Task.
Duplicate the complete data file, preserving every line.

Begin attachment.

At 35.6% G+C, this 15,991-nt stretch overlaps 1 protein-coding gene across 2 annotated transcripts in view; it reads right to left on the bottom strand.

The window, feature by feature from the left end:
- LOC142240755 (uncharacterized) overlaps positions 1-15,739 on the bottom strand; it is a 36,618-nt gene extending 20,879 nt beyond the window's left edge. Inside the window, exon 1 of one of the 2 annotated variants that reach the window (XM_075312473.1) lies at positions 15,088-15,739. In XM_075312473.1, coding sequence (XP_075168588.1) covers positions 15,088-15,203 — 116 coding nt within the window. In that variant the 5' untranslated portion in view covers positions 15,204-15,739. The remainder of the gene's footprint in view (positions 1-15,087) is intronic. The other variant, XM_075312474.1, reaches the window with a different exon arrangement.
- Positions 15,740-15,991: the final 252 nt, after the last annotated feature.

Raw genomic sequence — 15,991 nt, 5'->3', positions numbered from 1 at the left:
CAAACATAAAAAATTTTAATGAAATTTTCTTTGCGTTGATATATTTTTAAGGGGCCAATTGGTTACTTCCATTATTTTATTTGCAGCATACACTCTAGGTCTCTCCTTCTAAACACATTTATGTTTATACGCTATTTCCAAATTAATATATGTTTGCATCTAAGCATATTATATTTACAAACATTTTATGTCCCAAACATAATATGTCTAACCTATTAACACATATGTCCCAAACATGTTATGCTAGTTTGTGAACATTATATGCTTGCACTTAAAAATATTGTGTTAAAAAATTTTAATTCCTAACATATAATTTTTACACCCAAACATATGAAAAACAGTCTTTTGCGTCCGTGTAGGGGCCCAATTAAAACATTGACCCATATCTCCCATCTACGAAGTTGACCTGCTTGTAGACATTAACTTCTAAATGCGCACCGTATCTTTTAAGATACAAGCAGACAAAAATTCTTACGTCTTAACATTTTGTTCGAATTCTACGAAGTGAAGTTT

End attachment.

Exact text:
At 35.6% G+C, this 15,991-nt stretch overlaps 1 protein-coding gene across 2 annotated transcripts in view; it reads right to left on the bottom strand.

The window, feature by feature from the left end:
- LOC142240755 (uncharacterized) overlaps positions 1-15,739 on the bottom strand; it is a 36,618-nt gene extending 20,879 nt beyond the window's left edge. Inside the window, exon 1 of one of the 2 annotated variants that reach the window (XM_075312473.1) lies at positions 15,088-15,739. In XM_075312473.1, coding sequence (XP_075168588.1) covers positions 15,088-15,203 — 116 coding nt within the window. In that variant the 5' untranslated portion in view covers positions 15,204-15,739. The remainder of the gene's footprint in view (positions 1-15,087) is intronic. The other variant, XM_075312474.1, reaches the window with a different exon arrangement.
- Positions 15,740-15,991: the final 252 nt, after the last annotated feature.

Raw genomic sequence — 15,991 nt, 5'->3', positions numbered from 1 at the left:
CAAACATAAAAAATTTTAATGAAATTTTCTTTGCGTTGATATATTTTTAAGGGGCCAATTGGTTACTTCCATTATTTTATTTGCAGCATACACTCTAGGTCTCTCCTTCTAAACACATTTATGTTTATACGCTATTTCCAAATTAATATATGTTTGCATCTAAGCATATTATATTTACAAACATTTTATGTCCCAAACATAATATGTCTAACCTATTAACACATATGTCCCAAACATGTTATGCTAGTTTGTGAACATTATATGCTTGCACTTAAAAATATTGTGTTAAAAAATTTTAATTCCTAACATATAATTTTTACACCCAAACATATGAAAAACAGTCTTTTGCGTCCGTGTAGGGGCCCAATTAAAACATTGACCCATATCTCCCATCTACGAAGTTGACCTGCTTGTAGACATTAACTTCTAAATGCGCACCGTATCTTTTAAGATACAAGCAGACAAAAATTCTTACGTCTTAACATTTTGTTCGAATTCTACGAAGTGAAGTTT